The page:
OT poses a monthly scenario from a practitioner. This month, we look at reasons for why an insurer may not pay a claim
Matthew, AOP member
“I am looking to take out a new insurance policy and have quickly become baffled by the amount of options that are available out there when I have used an online policy find and compare tool. Can you share any advice on what I should be considering when selecting a policy and any potential traps to avoid?”
Pete Lishman, managing director of Lloyd & Whyte
Fairly or not, the public opinion of the insurance industry is not always positive. Most of this stems from the experience of making a claim. We’ve all read stories about or know of someone who has had a battle or disappointing outcome when they’ve tried to make a claim.
This is a very easy trap to fall into without realising because online quote engines are designed to make buying insurance straightforward, but have arguably given many policy holders a false sense of security. This often results in the purchase of a policy that the buyer simply hasn’t had time to properly research. On the face of it, the quote they select may seem like the best deal, but behind the common features policies can vary massively from one insurer to the next. It’s only by reading through the seemingly endless pages of policy documents that the true suitability of the contract can be established.
Below are some key points that could lead to an unpaid claim:
Insurance is a contract between you and your insurer. As a policyholder, it is your responsibility to tell your insurer about anything that might affect the contract. This may seem obvious, but all too often policyholders innocently fail to accurately disclose something that the insurer considers to be a material fact. There are a variety of facts that are often overlooked or unknowingly misrepresented such as the total value of your contents and or valuables, the number of bedrooms or the type of locks you have on your doors and windows.
If you hold any reservations that your insurer would settle a claim as you would hope or you suspect your policy isn’t meeting your requirements, seek professional advice as a matter of importance
2. Failing to comply with a condition
All contracts have terms and conditions, and insurance is no exception. Breaking with those terms and conditions can invalidate your insurance. It is important to read all your documents, to check for clauses that may apply, and to make sure that you adhere to them. For example:
- Alarms: If you have received a discount for having a burglar alarm, you may be required to set it every time you leave the house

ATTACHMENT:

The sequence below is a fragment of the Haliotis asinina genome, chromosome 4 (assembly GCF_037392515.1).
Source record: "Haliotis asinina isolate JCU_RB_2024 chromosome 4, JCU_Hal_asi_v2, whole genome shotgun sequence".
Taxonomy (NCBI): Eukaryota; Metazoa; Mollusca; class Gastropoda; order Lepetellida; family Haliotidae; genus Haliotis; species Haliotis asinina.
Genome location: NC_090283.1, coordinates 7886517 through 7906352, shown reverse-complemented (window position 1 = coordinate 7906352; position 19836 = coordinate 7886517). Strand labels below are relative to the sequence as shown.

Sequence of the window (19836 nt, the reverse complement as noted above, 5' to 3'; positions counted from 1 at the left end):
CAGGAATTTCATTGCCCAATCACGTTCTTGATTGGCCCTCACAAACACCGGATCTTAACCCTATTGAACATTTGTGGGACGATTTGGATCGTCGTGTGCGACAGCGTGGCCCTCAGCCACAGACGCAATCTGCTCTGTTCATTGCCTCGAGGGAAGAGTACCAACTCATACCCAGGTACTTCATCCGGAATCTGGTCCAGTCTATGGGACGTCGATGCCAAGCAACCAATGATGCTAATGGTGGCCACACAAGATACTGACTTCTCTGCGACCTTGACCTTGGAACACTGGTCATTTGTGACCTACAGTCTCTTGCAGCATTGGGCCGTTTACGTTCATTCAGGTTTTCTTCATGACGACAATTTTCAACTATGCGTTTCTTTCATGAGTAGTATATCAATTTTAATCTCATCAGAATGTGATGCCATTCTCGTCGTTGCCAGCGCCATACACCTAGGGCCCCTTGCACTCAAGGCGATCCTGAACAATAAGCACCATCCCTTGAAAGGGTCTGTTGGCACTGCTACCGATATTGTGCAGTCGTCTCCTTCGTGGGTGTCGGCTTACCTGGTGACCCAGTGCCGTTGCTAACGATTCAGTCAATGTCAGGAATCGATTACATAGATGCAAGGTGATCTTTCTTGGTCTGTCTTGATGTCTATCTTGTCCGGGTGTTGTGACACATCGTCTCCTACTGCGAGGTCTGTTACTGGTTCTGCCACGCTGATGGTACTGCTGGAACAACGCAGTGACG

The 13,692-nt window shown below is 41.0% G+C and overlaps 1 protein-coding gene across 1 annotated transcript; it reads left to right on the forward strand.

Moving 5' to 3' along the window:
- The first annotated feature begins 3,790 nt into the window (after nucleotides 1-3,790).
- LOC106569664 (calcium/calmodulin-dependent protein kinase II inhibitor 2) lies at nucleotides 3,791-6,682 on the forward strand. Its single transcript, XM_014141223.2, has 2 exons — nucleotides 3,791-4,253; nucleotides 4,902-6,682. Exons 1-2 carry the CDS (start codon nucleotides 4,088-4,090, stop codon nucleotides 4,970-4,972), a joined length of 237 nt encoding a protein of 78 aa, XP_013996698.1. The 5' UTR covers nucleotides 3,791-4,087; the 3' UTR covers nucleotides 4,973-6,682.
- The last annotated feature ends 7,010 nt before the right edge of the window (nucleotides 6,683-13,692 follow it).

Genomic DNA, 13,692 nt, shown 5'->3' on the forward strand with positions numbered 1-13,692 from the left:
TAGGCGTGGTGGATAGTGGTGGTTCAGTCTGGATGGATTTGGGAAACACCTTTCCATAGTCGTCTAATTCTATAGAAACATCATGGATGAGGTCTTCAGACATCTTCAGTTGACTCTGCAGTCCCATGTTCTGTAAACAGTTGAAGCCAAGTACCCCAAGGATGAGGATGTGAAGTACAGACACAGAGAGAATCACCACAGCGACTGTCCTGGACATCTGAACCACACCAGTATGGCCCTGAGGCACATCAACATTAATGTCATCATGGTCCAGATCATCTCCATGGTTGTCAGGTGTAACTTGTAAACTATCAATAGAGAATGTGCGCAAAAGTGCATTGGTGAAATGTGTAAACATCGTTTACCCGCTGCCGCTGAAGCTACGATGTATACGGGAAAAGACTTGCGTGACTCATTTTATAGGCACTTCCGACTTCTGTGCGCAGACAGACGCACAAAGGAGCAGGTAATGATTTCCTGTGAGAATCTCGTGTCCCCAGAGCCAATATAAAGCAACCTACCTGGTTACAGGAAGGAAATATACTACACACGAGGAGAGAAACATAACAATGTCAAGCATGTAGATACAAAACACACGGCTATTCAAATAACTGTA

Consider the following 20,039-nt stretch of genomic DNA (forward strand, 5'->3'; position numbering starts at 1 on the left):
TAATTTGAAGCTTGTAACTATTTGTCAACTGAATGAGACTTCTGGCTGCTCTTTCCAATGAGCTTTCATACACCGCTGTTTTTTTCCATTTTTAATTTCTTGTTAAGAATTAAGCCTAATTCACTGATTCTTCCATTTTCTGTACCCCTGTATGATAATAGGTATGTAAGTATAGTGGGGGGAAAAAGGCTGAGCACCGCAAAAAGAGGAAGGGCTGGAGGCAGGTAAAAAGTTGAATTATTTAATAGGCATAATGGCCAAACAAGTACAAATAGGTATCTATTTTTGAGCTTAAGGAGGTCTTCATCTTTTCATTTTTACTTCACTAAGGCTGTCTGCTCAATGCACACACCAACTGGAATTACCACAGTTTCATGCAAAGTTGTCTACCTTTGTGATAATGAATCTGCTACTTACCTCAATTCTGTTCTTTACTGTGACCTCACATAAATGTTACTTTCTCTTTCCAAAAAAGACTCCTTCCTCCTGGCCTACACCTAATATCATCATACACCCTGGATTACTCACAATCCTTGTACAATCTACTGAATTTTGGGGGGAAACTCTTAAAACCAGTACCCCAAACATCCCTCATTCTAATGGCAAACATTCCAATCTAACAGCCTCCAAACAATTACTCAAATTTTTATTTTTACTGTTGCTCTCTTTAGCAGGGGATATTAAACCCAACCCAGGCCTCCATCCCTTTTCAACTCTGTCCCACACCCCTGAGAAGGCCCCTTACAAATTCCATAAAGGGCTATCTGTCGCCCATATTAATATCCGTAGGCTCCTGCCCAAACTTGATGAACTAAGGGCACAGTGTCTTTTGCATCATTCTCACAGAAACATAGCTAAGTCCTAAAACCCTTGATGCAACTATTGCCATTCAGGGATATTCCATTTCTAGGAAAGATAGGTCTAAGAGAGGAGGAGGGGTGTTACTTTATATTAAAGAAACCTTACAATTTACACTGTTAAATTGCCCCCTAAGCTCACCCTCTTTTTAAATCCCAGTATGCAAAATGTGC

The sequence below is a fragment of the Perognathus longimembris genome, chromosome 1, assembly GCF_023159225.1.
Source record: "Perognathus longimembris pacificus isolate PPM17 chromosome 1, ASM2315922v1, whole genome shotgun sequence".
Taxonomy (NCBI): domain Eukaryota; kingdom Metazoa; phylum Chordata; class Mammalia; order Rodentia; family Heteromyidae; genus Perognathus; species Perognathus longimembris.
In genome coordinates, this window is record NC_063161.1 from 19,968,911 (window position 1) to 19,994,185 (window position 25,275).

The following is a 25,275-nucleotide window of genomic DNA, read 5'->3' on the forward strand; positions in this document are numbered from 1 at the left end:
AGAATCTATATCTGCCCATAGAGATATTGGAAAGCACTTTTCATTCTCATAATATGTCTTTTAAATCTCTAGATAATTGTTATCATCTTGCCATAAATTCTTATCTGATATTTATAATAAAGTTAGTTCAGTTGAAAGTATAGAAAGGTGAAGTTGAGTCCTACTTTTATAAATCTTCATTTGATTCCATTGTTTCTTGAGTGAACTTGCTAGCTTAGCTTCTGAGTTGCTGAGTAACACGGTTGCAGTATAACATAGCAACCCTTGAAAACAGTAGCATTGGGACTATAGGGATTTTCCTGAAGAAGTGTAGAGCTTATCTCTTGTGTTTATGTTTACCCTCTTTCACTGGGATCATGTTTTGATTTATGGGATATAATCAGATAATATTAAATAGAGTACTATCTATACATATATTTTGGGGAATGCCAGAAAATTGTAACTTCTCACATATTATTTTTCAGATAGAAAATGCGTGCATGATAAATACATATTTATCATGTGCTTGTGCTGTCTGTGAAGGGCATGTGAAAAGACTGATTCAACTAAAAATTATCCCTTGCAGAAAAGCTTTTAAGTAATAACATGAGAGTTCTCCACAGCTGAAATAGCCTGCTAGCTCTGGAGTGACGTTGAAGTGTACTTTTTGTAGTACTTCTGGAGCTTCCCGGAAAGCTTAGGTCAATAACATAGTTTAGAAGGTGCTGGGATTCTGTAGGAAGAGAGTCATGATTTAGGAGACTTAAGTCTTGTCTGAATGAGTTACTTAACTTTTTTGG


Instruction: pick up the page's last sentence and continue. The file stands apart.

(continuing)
- Locking windows at night: You may be required to lock the windows of all unoccupied rooms at night, even though you’re in the house
- Valuations: Specified items will require regular valuations, failure to do so may restrict the value of a claims payment or invalidate cover.
Underinsurance is one of the main reasons you may not get as much as you anticipate.
Policies require that you insure for ‘full replacement value.’ For buildings, this is the full cost of reinstating the house as it currently stands, inclusive of all associated costs, such as architect’s fees and clearance costs. For contents, this is the total cost to replace all the items in your home, from carpets upwards, even those bits and pieces you would never bother replacing. If you fail to insure the full value of your home or contents, you could fall foul of a clause typically referred to as ‘average,’ which a large percentage of home insurance contracts include. This allows the insurer to make a proportionate reduction to any claim, equal to that of the underinsurance. For example:
If you require 50,000 but insure for £40,000, you are underinsured by 20%. Your insurer can reduce any claim settlement by the same amount.
Any money you saved on your premium could easily be eclipsed by the reduction applied. In extreme cases of underinsurance, particularly if the correct amount of buildings, contents or valuables cover you require exceeds a level that your insurer would have agreed to had they been aware, your claim may be declined entirely.
It’s only by reading through the seemingly endless pages of policy documents that the true suitability of the contract can be established
4. Check it’s covered
A common reason claims are declined is because they’re simply not covered by the policy. Home insurance contracts and the benefits they provide can vary considerably. Aside from the typical features we all look for, such as accidental damage, flood, theft, storm and legal expenses, there are a wide range of additional benefits available, some of which can be just as important as these headline covers. Examples of ancillary covers that could be optional, or missing entirely, include cover for bicycles, “full” accidental damage, suitable alternative accommodation or “trace and access” of leaking pipes.
How confident are you in your cover?
If you hold any reservations that your insurer would settle a claim as you would hope or you suspect your policy isn’t meeting your requirements, seek professional advice as a matter of importance. Don’t put it off and hope that you won’t have to put it to the test. The potential repercussions could be devastating.
As an AOP member, you are entitled to no obligation advice from our team. If you don’t already have a professional insurance adviser, it is worth making the most of this benefit and giving them a call to discuss your circumstances.
For more information, visit the Lloyd & Whyte website.
Registered Office: Affinity House, Bindon Road, Taunton, Somerset, TA2 6AA. Calls may be recorded for use in quality management, training and support.
Pete Lishman is a chartered insurance broker and director of Lloyd & Whyte Ltd. He oversees over the provision of specialist commercial and personal insurance services that are available to AOP members.
Image credit: Getty/Natee Meepian